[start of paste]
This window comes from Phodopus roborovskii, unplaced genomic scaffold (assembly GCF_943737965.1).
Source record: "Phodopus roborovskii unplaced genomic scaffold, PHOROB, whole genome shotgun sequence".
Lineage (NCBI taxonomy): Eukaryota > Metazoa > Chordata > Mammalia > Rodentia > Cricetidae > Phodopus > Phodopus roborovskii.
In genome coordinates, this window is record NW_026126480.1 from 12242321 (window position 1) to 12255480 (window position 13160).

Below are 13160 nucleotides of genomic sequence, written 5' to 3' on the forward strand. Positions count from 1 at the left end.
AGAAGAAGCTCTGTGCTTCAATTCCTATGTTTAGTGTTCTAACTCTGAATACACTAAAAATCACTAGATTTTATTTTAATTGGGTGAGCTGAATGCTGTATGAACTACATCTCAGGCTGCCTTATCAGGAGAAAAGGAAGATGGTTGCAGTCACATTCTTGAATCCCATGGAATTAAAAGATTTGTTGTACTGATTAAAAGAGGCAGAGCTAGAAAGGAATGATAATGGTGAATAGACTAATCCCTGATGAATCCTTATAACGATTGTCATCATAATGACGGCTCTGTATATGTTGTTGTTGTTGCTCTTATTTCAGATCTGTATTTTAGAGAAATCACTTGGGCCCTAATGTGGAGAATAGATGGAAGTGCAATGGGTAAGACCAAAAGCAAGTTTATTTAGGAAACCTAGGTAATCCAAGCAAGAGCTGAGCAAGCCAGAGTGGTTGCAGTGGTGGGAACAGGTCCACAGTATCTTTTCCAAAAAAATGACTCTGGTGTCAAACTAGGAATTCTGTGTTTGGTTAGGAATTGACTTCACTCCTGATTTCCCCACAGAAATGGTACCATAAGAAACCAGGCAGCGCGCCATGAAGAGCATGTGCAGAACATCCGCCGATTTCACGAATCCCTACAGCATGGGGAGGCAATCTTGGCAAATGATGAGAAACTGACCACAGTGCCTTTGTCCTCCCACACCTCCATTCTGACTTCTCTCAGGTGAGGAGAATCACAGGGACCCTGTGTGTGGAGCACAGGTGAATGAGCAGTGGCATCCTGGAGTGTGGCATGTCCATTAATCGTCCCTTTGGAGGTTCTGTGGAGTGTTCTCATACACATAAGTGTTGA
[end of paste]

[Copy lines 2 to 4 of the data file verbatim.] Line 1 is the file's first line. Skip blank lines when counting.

Source record: "Phodopus roborovskii unplaced genomic scaffold, PHOROB, whole genome shotgun sequence".
Lineage (NCBI taxonomy): Eukaryota > Metazoa > Chordata > Mammalia > Rodentia > Cricetidae > Phodopus > Phodopus roborovskii.
In genome coordinates, this window is record NW_026126480.1 from 12242321 (window position 1) to 12255480 (window position 13160).